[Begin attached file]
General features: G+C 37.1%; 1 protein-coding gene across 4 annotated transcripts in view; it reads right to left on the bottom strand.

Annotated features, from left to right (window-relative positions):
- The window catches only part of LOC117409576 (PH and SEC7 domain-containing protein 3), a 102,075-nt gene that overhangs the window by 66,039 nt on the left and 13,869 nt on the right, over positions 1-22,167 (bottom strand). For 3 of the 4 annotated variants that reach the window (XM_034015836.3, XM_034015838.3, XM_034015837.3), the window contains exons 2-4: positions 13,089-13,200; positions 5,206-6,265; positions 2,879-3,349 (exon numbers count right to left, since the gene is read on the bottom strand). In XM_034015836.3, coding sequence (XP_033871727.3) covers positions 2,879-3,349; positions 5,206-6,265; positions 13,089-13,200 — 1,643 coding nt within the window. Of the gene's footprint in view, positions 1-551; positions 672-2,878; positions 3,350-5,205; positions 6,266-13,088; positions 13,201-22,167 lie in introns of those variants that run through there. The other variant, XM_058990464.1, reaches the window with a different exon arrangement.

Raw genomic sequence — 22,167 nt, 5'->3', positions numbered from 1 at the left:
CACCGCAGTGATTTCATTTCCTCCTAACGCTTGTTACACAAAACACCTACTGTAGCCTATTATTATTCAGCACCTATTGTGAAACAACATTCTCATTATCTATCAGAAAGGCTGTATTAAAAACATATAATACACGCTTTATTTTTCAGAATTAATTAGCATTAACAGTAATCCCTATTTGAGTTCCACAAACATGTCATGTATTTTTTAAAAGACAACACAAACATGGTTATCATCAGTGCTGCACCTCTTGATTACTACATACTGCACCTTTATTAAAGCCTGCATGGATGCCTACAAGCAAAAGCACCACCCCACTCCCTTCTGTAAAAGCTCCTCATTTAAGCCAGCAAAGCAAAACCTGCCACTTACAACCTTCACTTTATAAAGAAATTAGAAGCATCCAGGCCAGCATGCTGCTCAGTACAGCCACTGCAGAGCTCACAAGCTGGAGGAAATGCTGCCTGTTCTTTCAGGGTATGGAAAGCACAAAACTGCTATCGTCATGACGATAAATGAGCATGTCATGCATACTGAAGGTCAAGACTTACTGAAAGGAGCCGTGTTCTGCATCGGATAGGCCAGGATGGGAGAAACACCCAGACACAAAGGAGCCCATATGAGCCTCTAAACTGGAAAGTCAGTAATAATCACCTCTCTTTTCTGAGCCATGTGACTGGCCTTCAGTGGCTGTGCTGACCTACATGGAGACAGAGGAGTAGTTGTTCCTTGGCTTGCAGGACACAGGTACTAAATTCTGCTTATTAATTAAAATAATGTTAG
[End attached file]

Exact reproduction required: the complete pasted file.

General features: G+C 37.1%; 1 protein-coding gene across 4 annotated transcripts in view; it reads right to left on the bottom strand.

Annotated features, from left to right (window-relative positions):
- The window catches only part of LOC117409576 (PH and SEC7 domain-containing protein 3), a 102,075-nt gene that overhangs the window by 66,039 nt on the left and 13,869 nt on the right, over positions 1-22,167 (bottom strand). For 3 of the 4 annotated variants that reach the window (XM_034015836.3, XM_034015838.3, XM_034015837.3), the window contains exons 2-4: positions 13,089-13,200; positions 5,206-6,265; positions 2,879-3,349 (exon numbers count right to left, since the gene is read on the bottom strand). In XM_034015836.3, coding sequence (XP_033871727.3) covers positions 2,879-3,349; positions 5,206-6,265; positions 13,089-13,200 — 1,643 coding nt within the window. Of the gene's footprint in view, positions 1-551; positions 672-2,878; positions 3,350-5,205; positions 6,266-13,088; positions 13,201-22,167 lie in introns of those variants that run through there. The other variant, XM_058990464.1, reaches the window with a different exon arrangement.

Raw genomic sequence — 22,167 nt, 5'->3', positions numbered from 1 at the left:
CACCGCAGTGATTTCATTTCCTCCTAACGCTTGTTACACAAAACACCTACTGTAGCCTATTATTATTCAGCACCTATTGTGAAACAACATTCTCATTATCTATCAGAAAGGCTGTATTAAAAACATATAATACACGCTTTATTTTTCAGAATTAATTAGCATTAACAGTAATCCCTATTTGAGTTCCACAAACATGTCATGTATTTTTTAAAAGACAACACAAACATGGTTATCATCAGTGCTGCACCTCTTGATTACTACATACTGCACCTTTATTAAAGCCTGCATGGATGCCTACAAGCAAAAGCACCACCCCACTCCCTTCTGTAAAAGCTCCTCATTTAAGCCAGCAAAGCAAAACCTGCCACTTACAACCTTCACTTTATAAAGAAATTAGAAGCATCCAGGCCAGCATGCTGCTCAGTACAGCCACTGCAGAGCTCACAAGCTGGAGGAAATGCTGCCTGTTCTTTCAGGGTATGGAAAGCACAAAACTGCTATCGTCATGACGATAAATGAGCATGTCATGCATACTGAAGGTCAAGACTTACTGAAAGGAGCCGTGTTCTGCATCGGATAGGCCAGGATGGGAGAAACACCCAGACACAAAGGAGCCCATATGAGCCTCTAAACTGGAAAGTCAGTAATAATCACCTCTCTTTTCTGAGCCATGTGACTGGCCTTCAGTGGCTGTGCTGACCTACATGGAGACAGAGGAGTAGTTGTTCCTTGGCTTGCAGGACACAGGTACTAAATTCTGCTTATTAATTAAAATAATGTTAG